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AMPK Activator extracted from Insect-digesting Fungus
Feb 15 2020 Read 657 Times
Research led by Dr Simon Hawley and Professor Grahame Hardie, at the University of Dundee’s School of Life Sciences, has revealed how cordycepin, a natural product derived from a group of fungi, can switch on a protein known to affect cancer cells.
The group of fungi under study included Ophiocordyceps sinensis, a highly prized and expensive traditional Chinese medicine, which infects and slowly consumes caterpillars while they are living underground. “There is currently a lot of interest in compounds derived from traditional Chinese medicine that activate AMPK, with around 150 papers published on this subject in 2019 alone,” said Professor Hardie. “Chinese traditional medicine is big business and many researchers are looking to explain the effects of these medicines on a more rigorous scientific basis. It is important to understand how natural products marketed as treatments for a range of conditions actually work.
“We studied cordycepin, which is extracted from fungi that infect the larvae of insects such as caterpillars, turning them into ‘zombies’ that are forced to crawl towards the surface, where the fungus finally kills the caterpillar and sends out a fruiting body above the ground. Several horror novels, a film and a computer game have been based around the idea that a mutant version of this fungus might infect humans and turn them into zombies!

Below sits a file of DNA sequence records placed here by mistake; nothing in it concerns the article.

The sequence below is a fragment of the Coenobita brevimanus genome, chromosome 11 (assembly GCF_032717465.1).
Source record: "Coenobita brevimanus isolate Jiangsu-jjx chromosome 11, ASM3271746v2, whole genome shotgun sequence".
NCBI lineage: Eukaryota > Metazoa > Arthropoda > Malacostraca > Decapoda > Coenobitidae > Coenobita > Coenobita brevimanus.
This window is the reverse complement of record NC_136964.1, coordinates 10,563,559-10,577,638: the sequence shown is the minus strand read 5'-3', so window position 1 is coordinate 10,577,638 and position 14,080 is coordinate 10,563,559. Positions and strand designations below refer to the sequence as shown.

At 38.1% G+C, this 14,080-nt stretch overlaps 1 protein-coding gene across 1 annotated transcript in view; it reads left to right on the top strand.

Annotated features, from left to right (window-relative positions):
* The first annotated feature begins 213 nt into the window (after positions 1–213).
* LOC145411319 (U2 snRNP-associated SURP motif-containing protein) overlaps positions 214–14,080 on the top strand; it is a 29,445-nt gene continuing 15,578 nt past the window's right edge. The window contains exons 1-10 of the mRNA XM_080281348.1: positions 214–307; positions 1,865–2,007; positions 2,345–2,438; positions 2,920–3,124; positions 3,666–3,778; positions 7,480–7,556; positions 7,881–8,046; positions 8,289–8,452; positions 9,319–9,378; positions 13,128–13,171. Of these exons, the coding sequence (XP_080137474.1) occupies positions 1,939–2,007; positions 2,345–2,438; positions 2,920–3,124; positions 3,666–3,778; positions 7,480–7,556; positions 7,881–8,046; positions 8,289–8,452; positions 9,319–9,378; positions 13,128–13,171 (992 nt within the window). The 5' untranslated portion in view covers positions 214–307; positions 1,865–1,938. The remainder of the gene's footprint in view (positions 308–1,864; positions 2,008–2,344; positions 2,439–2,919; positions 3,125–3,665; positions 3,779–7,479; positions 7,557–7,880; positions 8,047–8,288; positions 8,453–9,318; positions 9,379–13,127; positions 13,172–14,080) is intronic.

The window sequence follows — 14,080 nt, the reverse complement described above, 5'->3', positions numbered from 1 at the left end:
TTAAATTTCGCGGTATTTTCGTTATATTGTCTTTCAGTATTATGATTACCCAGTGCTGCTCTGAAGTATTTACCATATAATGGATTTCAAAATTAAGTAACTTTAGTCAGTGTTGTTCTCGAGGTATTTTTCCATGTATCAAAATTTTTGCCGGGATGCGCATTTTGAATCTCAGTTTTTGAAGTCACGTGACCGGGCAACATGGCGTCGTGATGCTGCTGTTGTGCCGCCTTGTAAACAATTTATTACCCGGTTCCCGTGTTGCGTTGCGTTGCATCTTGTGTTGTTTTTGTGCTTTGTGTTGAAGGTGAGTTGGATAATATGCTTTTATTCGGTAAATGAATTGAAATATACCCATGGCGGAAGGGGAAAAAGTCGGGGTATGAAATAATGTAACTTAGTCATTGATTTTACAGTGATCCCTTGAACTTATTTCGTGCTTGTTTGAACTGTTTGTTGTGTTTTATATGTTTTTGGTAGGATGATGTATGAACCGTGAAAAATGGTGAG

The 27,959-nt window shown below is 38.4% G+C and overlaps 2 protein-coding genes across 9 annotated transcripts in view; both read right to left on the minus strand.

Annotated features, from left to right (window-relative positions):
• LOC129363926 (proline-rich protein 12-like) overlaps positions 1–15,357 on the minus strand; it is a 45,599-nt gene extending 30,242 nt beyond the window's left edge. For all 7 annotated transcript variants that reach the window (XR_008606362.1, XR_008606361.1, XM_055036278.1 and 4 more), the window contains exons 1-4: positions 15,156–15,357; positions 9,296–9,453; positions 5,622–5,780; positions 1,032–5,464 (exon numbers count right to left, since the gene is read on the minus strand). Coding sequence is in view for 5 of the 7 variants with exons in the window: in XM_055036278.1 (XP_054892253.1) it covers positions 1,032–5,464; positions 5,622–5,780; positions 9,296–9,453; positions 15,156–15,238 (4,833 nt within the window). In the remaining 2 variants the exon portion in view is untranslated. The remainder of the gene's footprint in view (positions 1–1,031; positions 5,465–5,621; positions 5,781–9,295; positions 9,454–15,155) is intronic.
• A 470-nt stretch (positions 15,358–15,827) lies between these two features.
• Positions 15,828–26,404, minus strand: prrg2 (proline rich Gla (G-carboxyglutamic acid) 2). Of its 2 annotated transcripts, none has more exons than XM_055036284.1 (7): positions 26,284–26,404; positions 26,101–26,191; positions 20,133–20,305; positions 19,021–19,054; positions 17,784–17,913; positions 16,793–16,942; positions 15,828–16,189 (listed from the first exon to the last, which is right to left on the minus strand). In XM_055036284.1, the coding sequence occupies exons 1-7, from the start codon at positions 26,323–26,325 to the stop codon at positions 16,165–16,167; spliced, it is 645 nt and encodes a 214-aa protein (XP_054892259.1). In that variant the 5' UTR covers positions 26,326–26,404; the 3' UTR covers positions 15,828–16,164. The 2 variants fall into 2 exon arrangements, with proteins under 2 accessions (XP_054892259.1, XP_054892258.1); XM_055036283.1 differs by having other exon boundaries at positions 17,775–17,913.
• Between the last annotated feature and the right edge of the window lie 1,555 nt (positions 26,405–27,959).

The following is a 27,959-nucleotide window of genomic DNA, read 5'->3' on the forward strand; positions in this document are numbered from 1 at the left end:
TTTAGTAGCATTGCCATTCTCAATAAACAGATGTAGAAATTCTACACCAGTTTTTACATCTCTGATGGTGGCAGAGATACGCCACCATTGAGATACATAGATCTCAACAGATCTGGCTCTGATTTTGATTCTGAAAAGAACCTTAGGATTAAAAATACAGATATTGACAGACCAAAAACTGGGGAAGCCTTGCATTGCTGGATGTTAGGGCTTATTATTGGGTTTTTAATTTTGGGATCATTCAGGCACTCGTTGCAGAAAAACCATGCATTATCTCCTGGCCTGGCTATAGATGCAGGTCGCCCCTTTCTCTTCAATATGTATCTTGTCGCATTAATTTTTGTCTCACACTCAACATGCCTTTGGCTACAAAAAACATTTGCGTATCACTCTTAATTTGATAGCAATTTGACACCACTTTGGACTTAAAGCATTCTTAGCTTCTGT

“In our paper we show that cordycepin activates AMPK in cells because it is converted to CoMP (cordycepin monophosphate) which mimics the effects of the natural activator, AMP.
AMPK normally acts as a tumour suppressor but if, despite its best efforts, a tumour does arise, then it can switch to being a tumour promoter instead. This may occur because AMPK protects the tumour cells against the stresses that occur due to their rapid cell growth and division and poor blood supply. This AMPK helps the abnormal cancer cells to survive rather than die.
“In the context of cancer treatment, then, the fact that cordycepin activates AMPK could be regarded as a bad thing because it would protect the cancer cells. In our paper we suggest that if cordycepin was used for chemotherapy, it might be necessary to use it with an AMPK inhibitor.”
AMPK was first defined by Professor Hardie in Dundee in the 1980s. In 2003, Professor Hardie and his colleague, Professor Dario Alessi, showed that another protein called LKB1 was required to switch on AMPK. Mutations in the LKB1 gene were known to cause an inherited predisposition to cancer in humans called Peutz-Jeghers Syndrome and it was these findings that established a link between AMPK and cancer for the first time.
This research was funded by an Investigator Award from the Wellcome Trust and published in Cell Chemical Biology
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